Why the Nigeria-China currency swap deal has failed to stabilize the naira

The deal was to reduce the demand for U.S. dollars and strengthen the value of the naira.

Why the Nigeria-China currency swap deal has failed to stabilize the naira
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Editor’s note: This story is part of Mariblock’s “State of Fiat” coverage. Digital assets such as bitcoin are seen as competitors to central bank money. We consider it worthwhile to inform our audience of the state of their local currencies.

The five-year currency swap deal between Nigeria and China, aimed at reducing the demand for the United States dollar (USD) to stabilize the Nigerian naira, has failed to ease the pressures on Nigeria’s exchange rate and external reserves.

Key details

  • The Central Bank of Nigeria (CBN) signed a bilateral currency swap agreement with the People’s Bank of China (PBoC) in 2018.
  • Worth about $2.4 billion (N720 billion and CNY15 billion in local currencies), the deal was intended to reduce pressure on Nigeria’s external reserves and to ensure foreign exchange stability.
  • The currency swap deal was also expected to reduce the demand for the USD and reduce import barriers for Nigerians who import goods from China.
  • However, exchange rate pressures have remained persistent since the agreements. The naira-yuan exchange rate depreciated to N66.70 this month, compared to N48 per yuan in 2018. The naira also declined against the dollar from N305 in 2018 to N460 a dollar in April 2023.
  • The currency swap deal, renewed for another 3-year term in April 2021, has recorded N436.7 billion (CNY7.04 billion) from 2018 to June 2022.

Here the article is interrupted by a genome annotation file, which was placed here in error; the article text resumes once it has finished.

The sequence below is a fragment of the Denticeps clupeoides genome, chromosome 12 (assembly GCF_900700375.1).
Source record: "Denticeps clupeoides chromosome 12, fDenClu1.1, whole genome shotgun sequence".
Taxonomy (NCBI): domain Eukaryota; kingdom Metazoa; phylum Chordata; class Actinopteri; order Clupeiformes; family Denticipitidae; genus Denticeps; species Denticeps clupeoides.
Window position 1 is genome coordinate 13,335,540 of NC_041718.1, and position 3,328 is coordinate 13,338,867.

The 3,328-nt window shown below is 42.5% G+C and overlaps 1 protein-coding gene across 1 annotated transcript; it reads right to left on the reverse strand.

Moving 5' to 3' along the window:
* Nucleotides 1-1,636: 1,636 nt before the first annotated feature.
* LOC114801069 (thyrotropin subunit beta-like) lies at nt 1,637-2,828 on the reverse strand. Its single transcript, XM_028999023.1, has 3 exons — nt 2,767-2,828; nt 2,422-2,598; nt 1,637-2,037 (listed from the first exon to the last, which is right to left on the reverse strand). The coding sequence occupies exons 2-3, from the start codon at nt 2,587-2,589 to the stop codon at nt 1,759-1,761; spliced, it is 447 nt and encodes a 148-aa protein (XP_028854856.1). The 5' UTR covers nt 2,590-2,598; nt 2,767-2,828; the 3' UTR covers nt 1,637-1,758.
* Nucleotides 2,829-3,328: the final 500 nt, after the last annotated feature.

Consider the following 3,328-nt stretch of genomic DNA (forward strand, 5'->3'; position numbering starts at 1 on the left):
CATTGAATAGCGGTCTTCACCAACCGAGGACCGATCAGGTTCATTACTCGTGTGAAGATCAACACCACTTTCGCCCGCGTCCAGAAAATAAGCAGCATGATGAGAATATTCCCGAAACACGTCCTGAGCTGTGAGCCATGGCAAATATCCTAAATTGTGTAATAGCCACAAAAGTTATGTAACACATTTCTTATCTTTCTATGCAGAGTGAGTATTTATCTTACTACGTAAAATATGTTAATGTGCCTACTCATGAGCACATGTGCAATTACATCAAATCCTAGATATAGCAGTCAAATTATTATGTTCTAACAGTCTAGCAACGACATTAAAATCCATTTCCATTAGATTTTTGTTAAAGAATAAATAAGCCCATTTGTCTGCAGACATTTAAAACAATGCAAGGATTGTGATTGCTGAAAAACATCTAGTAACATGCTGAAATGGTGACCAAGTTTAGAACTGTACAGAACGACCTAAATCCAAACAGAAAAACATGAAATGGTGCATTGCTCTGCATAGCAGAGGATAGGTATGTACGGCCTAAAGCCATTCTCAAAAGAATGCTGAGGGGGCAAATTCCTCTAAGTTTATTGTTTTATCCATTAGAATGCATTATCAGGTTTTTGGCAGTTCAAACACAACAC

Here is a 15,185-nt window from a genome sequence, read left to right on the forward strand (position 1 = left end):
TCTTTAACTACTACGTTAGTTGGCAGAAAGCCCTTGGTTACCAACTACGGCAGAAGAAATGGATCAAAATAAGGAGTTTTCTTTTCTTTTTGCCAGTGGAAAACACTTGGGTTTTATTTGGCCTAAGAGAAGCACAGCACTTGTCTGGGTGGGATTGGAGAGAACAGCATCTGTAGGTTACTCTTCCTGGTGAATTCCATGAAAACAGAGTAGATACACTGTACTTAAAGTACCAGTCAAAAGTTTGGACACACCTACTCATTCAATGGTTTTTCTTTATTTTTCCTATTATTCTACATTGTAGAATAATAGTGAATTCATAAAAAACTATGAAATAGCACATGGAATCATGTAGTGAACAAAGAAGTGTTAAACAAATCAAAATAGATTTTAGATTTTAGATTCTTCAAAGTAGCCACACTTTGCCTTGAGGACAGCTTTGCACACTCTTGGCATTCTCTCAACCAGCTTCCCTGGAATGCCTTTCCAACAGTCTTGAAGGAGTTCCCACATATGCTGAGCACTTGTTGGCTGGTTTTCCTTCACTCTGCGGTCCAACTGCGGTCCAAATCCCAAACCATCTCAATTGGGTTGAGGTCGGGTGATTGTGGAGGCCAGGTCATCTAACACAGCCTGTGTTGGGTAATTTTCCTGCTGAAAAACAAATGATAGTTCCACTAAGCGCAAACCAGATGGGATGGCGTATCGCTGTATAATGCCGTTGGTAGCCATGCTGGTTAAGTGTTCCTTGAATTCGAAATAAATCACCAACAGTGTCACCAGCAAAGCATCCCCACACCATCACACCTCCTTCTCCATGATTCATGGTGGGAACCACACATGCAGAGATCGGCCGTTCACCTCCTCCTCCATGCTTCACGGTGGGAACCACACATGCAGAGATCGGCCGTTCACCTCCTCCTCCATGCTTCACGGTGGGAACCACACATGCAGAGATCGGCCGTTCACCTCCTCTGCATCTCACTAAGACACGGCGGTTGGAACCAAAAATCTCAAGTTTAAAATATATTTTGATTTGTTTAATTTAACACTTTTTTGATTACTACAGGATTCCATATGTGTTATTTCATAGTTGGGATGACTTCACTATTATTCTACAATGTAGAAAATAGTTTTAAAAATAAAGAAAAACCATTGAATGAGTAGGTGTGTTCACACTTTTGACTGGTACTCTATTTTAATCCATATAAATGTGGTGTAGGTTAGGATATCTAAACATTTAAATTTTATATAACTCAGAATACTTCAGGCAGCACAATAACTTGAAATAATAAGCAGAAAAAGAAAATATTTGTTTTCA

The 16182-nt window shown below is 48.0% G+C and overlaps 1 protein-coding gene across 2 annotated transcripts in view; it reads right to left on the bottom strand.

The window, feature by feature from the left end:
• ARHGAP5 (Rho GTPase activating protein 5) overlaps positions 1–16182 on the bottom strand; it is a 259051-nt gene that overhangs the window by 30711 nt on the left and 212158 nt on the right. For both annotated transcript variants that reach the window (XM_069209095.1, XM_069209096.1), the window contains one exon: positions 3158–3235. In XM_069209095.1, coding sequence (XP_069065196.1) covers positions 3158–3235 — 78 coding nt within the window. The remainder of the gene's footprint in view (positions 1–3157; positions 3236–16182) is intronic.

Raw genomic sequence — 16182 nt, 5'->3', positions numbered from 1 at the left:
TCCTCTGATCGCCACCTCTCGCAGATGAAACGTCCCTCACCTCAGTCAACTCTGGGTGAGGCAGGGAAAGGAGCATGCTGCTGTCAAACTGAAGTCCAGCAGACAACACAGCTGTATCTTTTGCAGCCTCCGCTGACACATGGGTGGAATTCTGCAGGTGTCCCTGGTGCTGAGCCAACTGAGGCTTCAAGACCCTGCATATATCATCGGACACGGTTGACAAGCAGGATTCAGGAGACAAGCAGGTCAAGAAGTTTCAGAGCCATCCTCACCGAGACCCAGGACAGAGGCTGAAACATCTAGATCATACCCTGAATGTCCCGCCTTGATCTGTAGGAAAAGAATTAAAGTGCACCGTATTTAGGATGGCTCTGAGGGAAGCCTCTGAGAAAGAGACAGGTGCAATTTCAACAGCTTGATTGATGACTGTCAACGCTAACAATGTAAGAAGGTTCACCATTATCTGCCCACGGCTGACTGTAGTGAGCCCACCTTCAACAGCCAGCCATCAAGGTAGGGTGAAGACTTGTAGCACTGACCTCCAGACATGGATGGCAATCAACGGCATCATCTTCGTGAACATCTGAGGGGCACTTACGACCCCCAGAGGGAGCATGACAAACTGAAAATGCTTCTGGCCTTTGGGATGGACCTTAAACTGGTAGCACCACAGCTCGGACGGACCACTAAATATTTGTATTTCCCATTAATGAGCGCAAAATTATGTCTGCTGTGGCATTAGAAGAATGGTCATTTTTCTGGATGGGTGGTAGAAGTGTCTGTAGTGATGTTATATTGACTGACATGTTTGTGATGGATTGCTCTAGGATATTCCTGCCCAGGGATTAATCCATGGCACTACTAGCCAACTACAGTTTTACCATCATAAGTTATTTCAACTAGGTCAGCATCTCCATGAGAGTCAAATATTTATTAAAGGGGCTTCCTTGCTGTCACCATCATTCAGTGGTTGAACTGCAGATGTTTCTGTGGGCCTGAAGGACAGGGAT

What they’re saying

  • Taiwo Oyedele, head of tax and corporate advisory services at PwC Nigeria, cited by the Nigerian newspaper Businessday, said the bilateral currency swap policy was meant to bypass the use of a third currency, particularly the USD.
“The implementation has so far been a challenge due essentially to the trade imbalance between Nigeria and China. While we import so much from China, we do not export nearly as much, which in fact, has been on the decline in addition to the relative instability in the value of the naira,” he said.
  • Muda Yusuf, chief executive officer of the Centre for the Promotion of Private Enterprise, also cited by Businessday, pointed out that the agreed currency swap is only a portion (12%) of the total trade volume between Nigeria and China.
“The whole concept of currency swap agreement was that if you want to buy something from China, you can pay in local currency. First of all, the total amount is small when you compare it with the volume of trade between us (Nigeria) and China.

“The total amount involved is equivalent to about $2.4 billion over three years. If you look at the volume of trade between Nigeria and China annually, I don’t think it is less than $20 billion.”

Why it matters

  • A currency swap is an agreement between two parties to exchange cash flows in different currencies at some predetermined rates for a specified period.
  • To promote the international use of the Chinese Yuan (CNY), the PBoC signed bilateral currency swap deals with other central banks that share the same interest.
  • Other African countries with bilateral currency swap deals with China include South Africa, with a $4.75 billion swap agreement signed in 2015, and Egypt, with a $2.62 billion swap agreement.